Raw kale isn’t at the top of everyone’s list of fav foods, but maybe this recipe will change your mind and at least get it on the list!  Massaging the kale with olive oil and salt will start to break it down, resulting in a more tender texture and a milder flavor.  The beauty of this is that you get a delicious salad with all of its precious vitamins, minerals, and enzymes intact.  And, you don’t have to turn your stove on at all.  The beets add a sweet flavor and a beautiful contrast in colors.  Feel free to add additional vegetables like carrots, cucumber, fennel, sugar snap peas, etc.  For this recipe, we’ll keep it simple and just garnish with some chopped almonds.

  • 1 small bunch kale, preferably a flatter variety like Tuscan kale
  • 1 Tablespoon extra virgin olive oil
  • 1/2 teaspoon coarse salt
  • 1 medium red beet
  • 1 medium golden beet
  • 2-3 Tablespoons good quality extra virgin olive oil
  • 1 small lemon
  • 1/2-1 teaspoon coconut sugar, optional
  • 1/2 cup chopped almonds

Wash and dry the kale.  Pile it up, one leaf on top of another and roll it up, then cut into ribbons.  Put into a large bowl with 1 Tablespoon olive oil and salt and begin to massage it with your hands.  Continue massaging for 2-3 minutes, or until the kale begins to wilt, then set aside.  Cut the ends off the beets and peel the skin off with a vegetable peeler and put the ends and skin in your compost.  With a very sharp knife, or mandolin if you have one, slice the beets as thinly as possible.  Add them to the massaged kale.  Wash your lemon and carefully peel the yellow outer skin off with paring knife.  Cut into thin strips and Add to the kale/beet mixture.  Juice the lemon and combine it with the olive oil and coconut sugar, then drizzle over the salad and toss thoroughly.  Taste and adjust seasonings as needed.  Sprinkle the chopped almonds over the salad.  Enjoy!

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Greek Lemon Potatoes

Many, many, many years ago, my now-husband and I went to Greece.  I have a lot of wonderful memories from that trip and, of course, some of them revolve around the simple, healthy, amazingly delicious meals we had.  We discovered gigantes, stuffed tomatoes…of course we ate a lot of Greek salad and almost every meal included these lemony, garlicky, absolutely delicious potatoes.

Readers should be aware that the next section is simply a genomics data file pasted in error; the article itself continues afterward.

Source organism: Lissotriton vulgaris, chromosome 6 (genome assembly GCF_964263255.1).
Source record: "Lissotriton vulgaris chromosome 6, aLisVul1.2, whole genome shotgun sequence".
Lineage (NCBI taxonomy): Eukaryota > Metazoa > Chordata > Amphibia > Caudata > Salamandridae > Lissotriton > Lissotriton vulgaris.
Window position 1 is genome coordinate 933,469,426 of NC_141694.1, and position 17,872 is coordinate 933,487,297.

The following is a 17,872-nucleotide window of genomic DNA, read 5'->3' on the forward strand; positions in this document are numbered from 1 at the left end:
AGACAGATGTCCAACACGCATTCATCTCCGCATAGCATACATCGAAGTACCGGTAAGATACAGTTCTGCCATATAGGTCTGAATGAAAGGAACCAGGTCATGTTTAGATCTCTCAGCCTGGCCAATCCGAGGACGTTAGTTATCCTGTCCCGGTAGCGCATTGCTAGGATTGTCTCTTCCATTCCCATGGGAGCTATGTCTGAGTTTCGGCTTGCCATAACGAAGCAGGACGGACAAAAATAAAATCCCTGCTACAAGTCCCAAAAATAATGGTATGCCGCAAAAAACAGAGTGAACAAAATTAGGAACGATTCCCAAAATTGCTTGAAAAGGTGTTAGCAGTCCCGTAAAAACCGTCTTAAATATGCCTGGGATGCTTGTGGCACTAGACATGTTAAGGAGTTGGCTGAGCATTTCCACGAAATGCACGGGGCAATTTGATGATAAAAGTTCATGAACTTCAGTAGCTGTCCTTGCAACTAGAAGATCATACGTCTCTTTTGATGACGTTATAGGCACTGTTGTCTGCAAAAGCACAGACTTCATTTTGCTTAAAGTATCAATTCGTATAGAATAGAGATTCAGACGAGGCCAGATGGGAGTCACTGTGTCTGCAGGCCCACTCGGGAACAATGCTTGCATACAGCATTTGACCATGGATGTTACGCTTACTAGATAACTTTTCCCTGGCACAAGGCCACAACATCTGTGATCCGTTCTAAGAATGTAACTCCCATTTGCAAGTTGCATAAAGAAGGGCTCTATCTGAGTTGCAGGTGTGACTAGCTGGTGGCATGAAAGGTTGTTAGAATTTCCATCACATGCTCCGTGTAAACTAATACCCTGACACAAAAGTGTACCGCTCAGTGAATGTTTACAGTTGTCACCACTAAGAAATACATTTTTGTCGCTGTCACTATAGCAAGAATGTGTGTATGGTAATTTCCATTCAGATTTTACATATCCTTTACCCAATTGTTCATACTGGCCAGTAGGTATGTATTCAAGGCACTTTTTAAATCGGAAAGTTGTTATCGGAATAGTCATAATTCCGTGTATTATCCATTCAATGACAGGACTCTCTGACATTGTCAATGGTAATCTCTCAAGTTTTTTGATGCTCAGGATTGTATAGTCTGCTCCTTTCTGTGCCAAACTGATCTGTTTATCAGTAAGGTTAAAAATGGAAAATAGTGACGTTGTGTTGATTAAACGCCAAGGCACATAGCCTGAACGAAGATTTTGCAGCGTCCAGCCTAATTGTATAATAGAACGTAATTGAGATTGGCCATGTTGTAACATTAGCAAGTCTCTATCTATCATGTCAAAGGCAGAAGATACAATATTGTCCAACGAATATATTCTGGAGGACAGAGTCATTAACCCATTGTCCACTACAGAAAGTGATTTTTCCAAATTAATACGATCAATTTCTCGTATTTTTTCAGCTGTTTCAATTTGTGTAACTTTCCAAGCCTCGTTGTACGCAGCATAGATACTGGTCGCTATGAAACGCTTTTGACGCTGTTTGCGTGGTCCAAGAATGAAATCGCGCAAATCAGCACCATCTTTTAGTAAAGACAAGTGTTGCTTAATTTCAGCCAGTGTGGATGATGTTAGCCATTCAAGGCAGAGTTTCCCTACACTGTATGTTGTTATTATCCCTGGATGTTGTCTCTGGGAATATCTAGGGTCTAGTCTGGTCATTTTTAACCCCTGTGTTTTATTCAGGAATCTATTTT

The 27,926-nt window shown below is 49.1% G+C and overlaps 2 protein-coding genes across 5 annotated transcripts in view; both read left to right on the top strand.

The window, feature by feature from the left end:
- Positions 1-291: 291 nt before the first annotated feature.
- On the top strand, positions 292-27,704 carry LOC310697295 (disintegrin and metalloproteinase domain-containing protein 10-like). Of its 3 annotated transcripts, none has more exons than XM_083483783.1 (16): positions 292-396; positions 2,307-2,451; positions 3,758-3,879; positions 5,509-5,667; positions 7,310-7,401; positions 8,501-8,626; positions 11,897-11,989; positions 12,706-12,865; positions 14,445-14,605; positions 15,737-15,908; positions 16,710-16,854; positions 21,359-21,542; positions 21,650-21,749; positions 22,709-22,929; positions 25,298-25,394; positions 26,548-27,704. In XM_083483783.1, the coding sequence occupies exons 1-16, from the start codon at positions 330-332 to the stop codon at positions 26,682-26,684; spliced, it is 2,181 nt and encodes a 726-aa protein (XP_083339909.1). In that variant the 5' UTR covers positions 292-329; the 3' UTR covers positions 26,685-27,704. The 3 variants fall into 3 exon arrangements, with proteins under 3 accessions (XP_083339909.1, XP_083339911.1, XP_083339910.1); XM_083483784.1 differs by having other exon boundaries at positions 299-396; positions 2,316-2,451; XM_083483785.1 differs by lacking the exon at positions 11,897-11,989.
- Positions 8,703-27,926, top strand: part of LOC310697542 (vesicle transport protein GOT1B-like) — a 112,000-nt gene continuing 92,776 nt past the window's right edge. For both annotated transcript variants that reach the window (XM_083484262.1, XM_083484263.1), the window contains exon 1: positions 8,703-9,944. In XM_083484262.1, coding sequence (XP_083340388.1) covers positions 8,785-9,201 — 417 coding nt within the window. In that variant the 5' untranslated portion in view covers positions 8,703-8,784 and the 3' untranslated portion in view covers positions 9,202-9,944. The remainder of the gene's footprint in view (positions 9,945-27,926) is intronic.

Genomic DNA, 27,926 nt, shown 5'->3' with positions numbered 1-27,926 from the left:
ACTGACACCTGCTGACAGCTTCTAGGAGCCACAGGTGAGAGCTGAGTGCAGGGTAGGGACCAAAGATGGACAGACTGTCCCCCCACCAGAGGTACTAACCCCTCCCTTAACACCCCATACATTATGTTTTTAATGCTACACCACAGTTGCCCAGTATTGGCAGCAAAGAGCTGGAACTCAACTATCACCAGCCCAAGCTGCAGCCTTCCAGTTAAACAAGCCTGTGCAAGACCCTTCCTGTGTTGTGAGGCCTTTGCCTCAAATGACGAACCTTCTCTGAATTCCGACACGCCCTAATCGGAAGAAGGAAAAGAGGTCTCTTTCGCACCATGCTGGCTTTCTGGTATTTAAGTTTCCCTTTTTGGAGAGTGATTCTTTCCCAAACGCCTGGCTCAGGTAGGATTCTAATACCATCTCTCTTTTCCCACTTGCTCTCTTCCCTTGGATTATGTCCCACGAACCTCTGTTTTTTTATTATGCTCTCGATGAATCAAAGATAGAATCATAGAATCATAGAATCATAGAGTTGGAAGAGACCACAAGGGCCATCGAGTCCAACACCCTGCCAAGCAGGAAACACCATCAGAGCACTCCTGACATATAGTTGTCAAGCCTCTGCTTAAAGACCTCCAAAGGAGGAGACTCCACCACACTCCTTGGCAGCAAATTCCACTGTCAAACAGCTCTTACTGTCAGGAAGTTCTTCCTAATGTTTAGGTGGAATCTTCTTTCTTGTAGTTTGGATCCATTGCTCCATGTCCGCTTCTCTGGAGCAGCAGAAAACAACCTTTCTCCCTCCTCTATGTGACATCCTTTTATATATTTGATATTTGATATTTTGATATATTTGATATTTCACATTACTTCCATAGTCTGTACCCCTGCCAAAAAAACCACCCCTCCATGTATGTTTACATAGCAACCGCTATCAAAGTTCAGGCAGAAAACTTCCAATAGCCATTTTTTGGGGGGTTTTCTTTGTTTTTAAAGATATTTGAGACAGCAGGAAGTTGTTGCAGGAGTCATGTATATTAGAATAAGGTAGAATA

That trip to Greece actually inspires much of my cooking to this day.  Fresh, local produce was the center of every meal.  It was simple, well-prepared, and nourishing in every way.  The ambiance didn’t hurt either.

Since I just got a big bag of fresh, local potatoes at the Farmers’ Market, I was inspired to give this recipe a try for a 4th of July gathering.  I enjoyed the leftovers so much that I thought I should share it with you.  These potatoes do require cooking, of course, but I like to make a big batch and then eat leftovers cold with bean salads and the like.  In Greece, I imagine these are slow-cooked in Earthenware pots in the oven, but I am going to suggest using a crock pot because I know you are all out working and/or playing all day.  Plus I don’t think it heats the kitchen nearly as much.

  • 2 lbs potatoes, washed and cut into wedges or bite-sized pieces (no need to peel!)
  • enough olive oil to generously coat the potatoes, maybe about 1/4 up
  • 3 garlic scapes, sliced (or the equivalent in green garlic or garlic cloves)
  • sea salt
  • 1 whole organic lemon, washed
  • 1 bunch of parsley

Put the potatoes in the crock pot and stir the olive oil in with them so they are well-coated.  Stir in the garlic scapes and sprinkle liberally with salt.  With a paring knife, peel the yellow part of the lemon rind off.  It’s fine to get a bit of the white part with it, but not too much or it will taste bitter.  Julienne (cut in thin strips) the lemon peel and stir about 1/2 into the potatoes.  Reserve the other half in a sealed jar for adding at the end.  Juice the lemon and stir the juice into the potatoes.  Trim a few inches of the parsley stems, then start chopping them from the stem side until you reach the part that’s mostly leafy.  Reserve this part for later and add the stemmy-leaves to the potatoes.  Cover and cook on low for several hours until the potatoes are very soft and have started to brown.  Chop the remaining parsley leaves and stir them into the potatoes, along with the remaining lemon rind.  Season to taste.

You can also add some cooked beans toward the end of cooking, throw in some chopped spinach or beet greens, serve with hard boiled eggs for breakfast, add some chopped red onion for a more traditional potato salad, etc, etc.  Enjoy!